The situation becomes a standoff; Pieter will no more be able to consume the Doctor than he could Turlough. Pieter turns his attention, and that of the wolves, to Hayashi; they will give him a lead and then hunt him down. Even the Doctor is affected by Pieter’s mental power, but breaks free; he escapes in a van with Turlough and Rosa. The wolves have taken the train to return to Rio; Pieter has promised to lay waste to the city and the humans as a gift to Ileana. The Doctor takes the van up to 120 feet, where the wolves can’t reach; he sees the moving train, but realizes the last car—with the TARDIS—has been cut loose by Ileana. She realized the box was important, and that it can help the Doctor stop Pieter.

They recover the TARDIS, but arrive in Rio too late, after the wolves have already arrived and corralled the humans. Turlough locates the corralled populace, but is captured by Victor, who takes him to Ileana. The Doctor realizes that Pieter and his wolves are at the Christ statue above the city. He returns to the TARDIS and finds an old dog whistle that once was used for K9 Mk. II. The silent whistle irritates the lesser wolves, and summons them to the Doctor; he persuades them to abandon and turn on Pieter.

On the mountain by the statue, Victor and Turlough arrive; Ileana and Pieter are already there. Pieter is about to kill Turlough, when the TARDIS arrives; its appearance rattles Pieter. The Doctor gets Turlough inside. Pieter tries to get the Doctor to reject Ileana on the basis of her monstrous nature, but he accepts her anyway. Pieter tries to kill them both, but he is wounded by Rosa. Ileana flees, and the Doctor and Rosa return to the TARDIS. Pieter follows them in, and is stunned at the size of the interior. The Doctor takes them into space, breaking Pieter’s link to the Earth, and he begins to weaken and die. As he is older than humanity, he has no human form, and will not revert. Surprisingly, Rosa comforts him as he dies.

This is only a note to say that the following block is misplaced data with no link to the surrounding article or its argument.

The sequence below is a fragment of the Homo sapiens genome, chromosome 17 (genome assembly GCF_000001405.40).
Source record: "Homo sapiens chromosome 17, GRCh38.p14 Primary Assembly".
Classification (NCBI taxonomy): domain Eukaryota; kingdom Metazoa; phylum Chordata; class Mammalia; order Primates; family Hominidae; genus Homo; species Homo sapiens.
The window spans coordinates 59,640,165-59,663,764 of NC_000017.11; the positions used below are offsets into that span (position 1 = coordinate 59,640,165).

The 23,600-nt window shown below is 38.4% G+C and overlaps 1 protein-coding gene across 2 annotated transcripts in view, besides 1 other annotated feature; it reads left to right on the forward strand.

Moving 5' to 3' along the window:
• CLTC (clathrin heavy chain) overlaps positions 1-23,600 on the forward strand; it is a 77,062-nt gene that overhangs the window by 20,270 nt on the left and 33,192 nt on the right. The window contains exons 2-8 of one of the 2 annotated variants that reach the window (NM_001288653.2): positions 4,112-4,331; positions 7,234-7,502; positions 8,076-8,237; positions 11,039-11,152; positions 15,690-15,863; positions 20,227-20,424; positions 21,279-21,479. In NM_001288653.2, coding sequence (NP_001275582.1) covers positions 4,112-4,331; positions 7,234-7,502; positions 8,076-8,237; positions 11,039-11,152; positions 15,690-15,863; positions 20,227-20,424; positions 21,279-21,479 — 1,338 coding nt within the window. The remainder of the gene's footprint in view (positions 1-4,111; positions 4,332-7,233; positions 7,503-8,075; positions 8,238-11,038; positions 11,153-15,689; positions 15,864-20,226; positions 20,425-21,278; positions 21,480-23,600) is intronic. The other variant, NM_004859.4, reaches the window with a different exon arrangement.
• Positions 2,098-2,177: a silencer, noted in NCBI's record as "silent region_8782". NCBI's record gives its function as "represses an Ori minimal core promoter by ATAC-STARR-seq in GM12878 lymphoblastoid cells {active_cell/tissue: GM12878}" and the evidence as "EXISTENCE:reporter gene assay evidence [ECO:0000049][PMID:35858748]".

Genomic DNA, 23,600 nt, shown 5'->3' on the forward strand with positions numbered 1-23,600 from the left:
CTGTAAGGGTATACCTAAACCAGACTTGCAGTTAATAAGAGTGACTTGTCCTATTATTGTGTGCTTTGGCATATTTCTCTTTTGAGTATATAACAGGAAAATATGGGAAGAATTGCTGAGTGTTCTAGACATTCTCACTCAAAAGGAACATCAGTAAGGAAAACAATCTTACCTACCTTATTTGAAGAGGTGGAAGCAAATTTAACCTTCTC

The Doctor returns to Rio, and allows the wolves to take Pieter’s body. Rosa departs as well. Ileana comes to say goodbye to the Doctor, but uses her powers to prevent Turlough from seeing or hearing her. She wants to go with him, but he cannot take her; she too would die, and she has Victor to live for—and the Doctor will not give up his travels for her. She agrees, and departs, leaving Turlough and the Doctor to go on their way.


I had mixed feelings about this story. On one hand, I find that I usually don’t care for supernatural stories in Doctor Who, as I’ve said before; ghosts, witches, vampires, werewolves—not really my area of interest. (So far, mummies get a pass; both Pyramids of Mars and Mummy on the Orient Express are excellent.) On the other hand, Marc Platt is a great writer, and I enjoy his work. This one started out chaotic, and I had trouble getting into it; but it picked up in part three, and ended strong. It’s a plot with a lot of detail; I’ve left out a number of minor items in my summary, as it already ran to more than sixteen hundred words.